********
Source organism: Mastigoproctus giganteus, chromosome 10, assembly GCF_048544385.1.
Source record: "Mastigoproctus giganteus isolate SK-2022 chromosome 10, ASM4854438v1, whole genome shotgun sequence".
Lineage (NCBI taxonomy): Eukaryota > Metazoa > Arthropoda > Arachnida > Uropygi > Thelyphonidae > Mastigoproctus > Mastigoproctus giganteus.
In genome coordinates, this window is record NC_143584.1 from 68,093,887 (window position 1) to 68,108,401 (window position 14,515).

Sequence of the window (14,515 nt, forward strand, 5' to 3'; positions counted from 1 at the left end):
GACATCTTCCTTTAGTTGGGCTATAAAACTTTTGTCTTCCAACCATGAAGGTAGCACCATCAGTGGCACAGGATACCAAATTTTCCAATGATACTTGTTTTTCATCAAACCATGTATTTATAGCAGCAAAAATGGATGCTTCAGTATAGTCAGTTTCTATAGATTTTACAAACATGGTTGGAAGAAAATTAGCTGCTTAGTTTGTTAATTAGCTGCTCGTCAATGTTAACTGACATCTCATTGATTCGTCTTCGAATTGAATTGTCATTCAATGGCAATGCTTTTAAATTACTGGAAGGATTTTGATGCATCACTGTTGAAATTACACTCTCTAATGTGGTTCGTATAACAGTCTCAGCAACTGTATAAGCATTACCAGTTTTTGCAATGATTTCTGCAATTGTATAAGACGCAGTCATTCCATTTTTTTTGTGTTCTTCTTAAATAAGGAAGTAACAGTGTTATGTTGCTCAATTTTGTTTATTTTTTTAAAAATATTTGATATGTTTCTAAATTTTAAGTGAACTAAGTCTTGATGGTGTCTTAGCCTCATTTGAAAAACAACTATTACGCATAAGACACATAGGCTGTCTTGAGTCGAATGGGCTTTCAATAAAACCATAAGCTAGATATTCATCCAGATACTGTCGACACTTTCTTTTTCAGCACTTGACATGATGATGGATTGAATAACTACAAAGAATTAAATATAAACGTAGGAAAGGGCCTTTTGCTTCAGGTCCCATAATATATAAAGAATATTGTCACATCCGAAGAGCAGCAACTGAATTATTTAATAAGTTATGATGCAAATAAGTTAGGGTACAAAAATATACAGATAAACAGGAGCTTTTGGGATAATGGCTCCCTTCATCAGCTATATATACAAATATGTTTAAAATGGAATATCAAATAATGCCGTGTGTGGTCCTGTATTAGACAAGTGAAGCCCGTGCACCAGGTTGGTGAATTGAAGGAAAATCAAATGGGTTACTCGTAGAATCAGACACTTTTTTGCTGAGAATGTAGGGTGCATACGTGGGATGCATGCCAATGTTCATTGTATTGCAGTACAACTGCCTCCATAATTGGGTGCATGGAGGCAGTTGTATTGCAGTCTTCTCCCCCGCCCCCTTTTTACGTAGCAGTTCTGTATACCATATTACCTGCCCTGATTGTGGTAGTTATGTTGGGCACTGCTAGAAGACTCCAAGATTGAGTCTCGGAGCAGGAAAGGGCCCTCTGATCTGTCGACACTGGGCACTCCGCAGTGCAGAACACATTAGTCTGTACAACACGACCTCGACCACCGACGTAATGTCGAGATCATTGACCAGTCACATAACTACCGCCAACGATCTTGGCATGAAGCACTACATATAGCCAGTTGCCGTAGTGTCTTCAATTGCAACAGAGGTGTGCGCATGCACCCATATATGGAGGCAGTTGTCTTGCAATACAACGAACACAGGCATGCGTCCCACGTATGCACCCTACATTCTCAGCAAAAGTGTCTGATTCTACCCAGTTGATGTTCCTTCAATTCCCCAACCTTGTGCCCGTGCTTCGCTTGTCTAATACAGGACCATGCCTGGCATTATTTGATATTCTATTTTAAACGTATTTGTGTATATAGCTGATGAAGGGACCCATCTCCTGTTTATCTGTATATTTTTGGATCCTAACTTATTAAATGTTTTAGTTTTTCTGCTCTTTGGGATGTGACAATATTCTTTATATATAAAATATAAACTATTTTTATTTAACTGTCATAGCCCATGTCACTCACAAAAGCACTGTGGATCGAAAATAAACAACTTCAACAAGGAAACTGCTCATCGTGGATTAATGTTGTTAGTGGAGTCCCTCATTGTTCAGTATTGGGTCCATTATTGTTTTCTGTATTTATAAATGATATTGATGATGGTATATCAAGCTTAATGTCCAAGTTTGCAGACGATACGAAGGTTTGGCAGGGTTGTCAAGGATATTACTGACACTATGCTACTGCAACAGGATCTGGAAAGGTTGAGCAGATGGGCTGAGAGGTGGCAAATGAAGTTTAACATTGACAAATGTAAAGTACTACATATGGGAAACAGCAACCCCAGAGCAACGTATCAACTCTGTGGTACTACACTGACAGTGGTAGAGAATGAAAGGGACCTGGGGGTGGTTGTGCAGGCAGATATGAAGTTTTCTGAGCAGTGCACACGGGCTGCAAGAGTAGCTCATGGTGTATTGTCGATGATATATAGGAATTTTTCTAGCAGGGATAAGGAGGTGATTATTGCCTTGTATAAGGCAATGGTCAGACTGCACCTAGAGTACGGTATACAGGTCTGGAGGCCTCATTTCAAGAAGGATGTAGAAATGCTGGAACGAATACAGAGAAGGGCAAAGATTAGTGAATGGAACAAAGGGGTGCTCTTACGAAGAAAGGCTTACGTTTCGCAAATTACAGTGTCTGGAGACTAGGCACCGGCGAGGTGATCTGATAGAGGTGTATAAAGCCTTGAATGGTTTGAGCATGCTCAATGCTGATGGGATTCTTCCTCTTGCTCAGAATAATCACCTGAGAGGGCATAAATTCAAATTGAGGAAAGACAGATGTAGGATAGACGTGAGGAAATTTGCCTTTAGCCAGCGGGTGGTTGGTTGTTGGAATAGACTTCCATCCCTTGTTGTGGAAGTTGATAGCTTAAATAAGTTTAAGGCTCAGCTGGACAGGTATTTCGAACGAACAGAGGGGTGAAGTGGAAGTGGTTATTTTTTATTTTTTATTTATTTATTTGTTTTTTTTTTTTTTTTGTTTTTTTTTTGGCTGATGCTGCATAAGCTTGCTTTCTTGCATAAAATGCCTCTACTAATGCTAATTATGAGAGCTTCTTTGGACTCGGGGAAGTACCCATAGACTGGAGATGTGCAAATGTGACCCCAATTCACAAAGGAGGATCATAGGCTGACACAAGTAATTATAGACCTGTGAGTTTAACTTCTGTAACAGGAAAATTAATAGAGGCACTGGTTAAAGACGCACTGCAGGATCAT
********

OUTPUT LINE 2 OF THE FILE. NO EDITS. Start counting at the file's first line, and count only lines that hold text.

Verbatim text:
Source record: "Mastigoproctus giganteus isolate SK-2022 chromosome 10, ASM4854438v1, whole genome shotgun sequence".